Shah of Iran was not like Hussein
In response to Henry Precht's May 5 Opinion piece "Heed the Iran-Iraq parallels": I respectfully disagree with Mr. Precht's comparisons between the late Shah of Iran and Saddam Hussein of Iraq - between what happened to Iran then and what is happening in Iraq now.
The late shah was a friend to the West who built a prosperous country that actually had a growing middle class. As the Shiite mullahs were losing power, they instigated a revolution to take over and unleash what has been 25 years of misery through the reign of a fundamentalist theocracy. The Iraqis have had pure terror and a total lack of any human rights under Hussein.
Both the Iranians under the Shiites and the newly liberated Iraqis are looking for freedom and democracy.
I doubt very much that the Iraqis will be duped by the Iranian fundamentalists, as long as they get help and support from the West and are not left without a balanced transition team.
Regarding the May 6 article "Rocky start for new Iraqi police force": My heart is saddened for these men. I know that strong sense of duty to the public, as do many of our brothers. I recently retired from the force, having been a policeman who worked line and traffic duty for criminal investigators.
I wish I could put the Iraqi police officers in touch with law-enforcement programs online. I know many officers who would give up their police-training books and college texts to help open Iraq officers' minds and hearts to the true meaning of service to the public with real respect toward life and people.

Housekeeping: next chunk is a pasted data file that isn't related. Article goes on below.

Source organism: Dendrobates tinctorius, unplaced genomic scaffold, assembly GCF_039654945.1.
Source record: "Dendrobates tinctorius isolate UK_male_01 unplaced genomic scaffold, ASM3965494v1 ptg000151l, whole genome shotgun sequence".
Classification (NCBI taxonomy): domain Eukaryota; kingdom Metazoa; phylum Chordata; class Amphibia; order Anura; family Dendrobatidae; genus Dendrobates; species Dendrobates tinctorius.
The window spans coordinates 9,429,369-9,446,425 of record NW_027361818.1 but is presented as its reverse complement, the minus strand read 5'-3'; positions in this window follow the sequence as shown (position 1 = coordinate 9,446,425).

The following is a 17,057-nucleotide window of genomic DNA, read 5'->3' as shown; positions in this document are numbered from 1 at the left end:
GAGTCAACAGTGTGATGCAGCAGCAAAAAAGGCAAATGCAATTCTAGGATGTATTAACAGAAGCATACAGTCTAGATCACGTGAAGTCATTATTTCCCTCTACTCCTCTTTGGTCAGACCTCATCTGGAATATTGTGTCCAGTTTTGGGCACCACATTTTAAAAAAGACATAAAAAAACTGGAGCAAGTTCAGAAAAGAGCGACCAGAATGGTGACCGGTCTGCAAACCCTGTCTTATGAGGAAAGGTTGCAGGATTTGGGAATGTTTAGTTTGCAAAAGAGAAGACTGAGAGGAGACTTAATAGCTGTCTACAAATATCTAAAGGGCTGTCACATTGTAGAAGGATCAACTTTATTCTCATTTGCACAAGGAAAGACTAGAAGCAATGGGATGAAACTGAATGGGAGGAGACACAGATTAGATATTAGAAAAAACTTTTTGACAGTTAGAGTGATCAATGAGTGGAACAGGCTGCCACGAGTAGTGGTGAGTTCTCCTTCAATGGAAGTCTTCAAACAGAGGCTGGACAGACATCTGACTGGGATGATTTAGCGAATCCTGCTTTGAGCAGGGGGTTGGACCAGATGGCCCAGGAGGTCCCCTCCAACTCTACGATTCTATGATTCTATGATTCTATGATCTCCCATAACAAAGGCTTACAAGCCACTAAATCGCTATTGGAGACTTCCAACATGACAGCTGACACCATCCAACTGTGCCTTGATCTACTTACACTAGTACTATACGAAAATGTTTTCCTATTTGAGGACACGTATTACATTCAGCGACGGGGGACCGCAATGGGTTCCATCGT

Collectively remembering atrocities
Regarding John Hughes May 7 Opinion column "Treat Iraq's dark chapter like holocaust - remember:" I wholeheartedly concur with Mr. Hughes's assessment that the atrocities committed by Saddam Hussein are comparable to those committed by Hitler, Pol Pot, Stalin, and others against their "own people," and for this reason, remembrance is essential. Sadly, honesty and introspection also dictate that we list America and its dark history of atrocities levied especially against blacks and native Americans. Just as the citizens of Iraq are encouraged not to forget, we must remember.
Regarding the May 5 article "Blair's Iraq gamble costing him at home and in Europe": The local elections in Britain were to elect local-government councilors and were not an opinion poll about voting at the next general election. So, local factors often determined the vote.
The commentators mentioned in this report failed to note the impact of an important general factor depressing the Labour vote. Many former Labour voters are angry at what they see as Labour's failure to be tough with asylum seekers, refugees, and immigrants, and so voted for the fascist British National Party.
Regarding the May 9 article "Hazing case highlights girl violence": With the introduction and acceptance of "reality TV," it doesn't surprise me that our children look at hazing the way they do.
It is obvious that our children cannot tell the difference between acceptable and unacceptable behavior. After all, people get paid good money and receive fame and fortune for being strong enough to be covered in rats or snakes, eat cow eyeballs, and more!
The Monitor welcomes your letters and opinion articles. We can neither acknowledge nor return unpublished submissions. All submissions are subject to editing. Letters must be signed and include your mailing address and telephone number.
Mail letters to 'Readers Write,' and opinion articles to Opinion Page, One Norway St., Boston, MA 02115, or fax to 617-450-2317, or e-mail to firstname.lastname@example.org.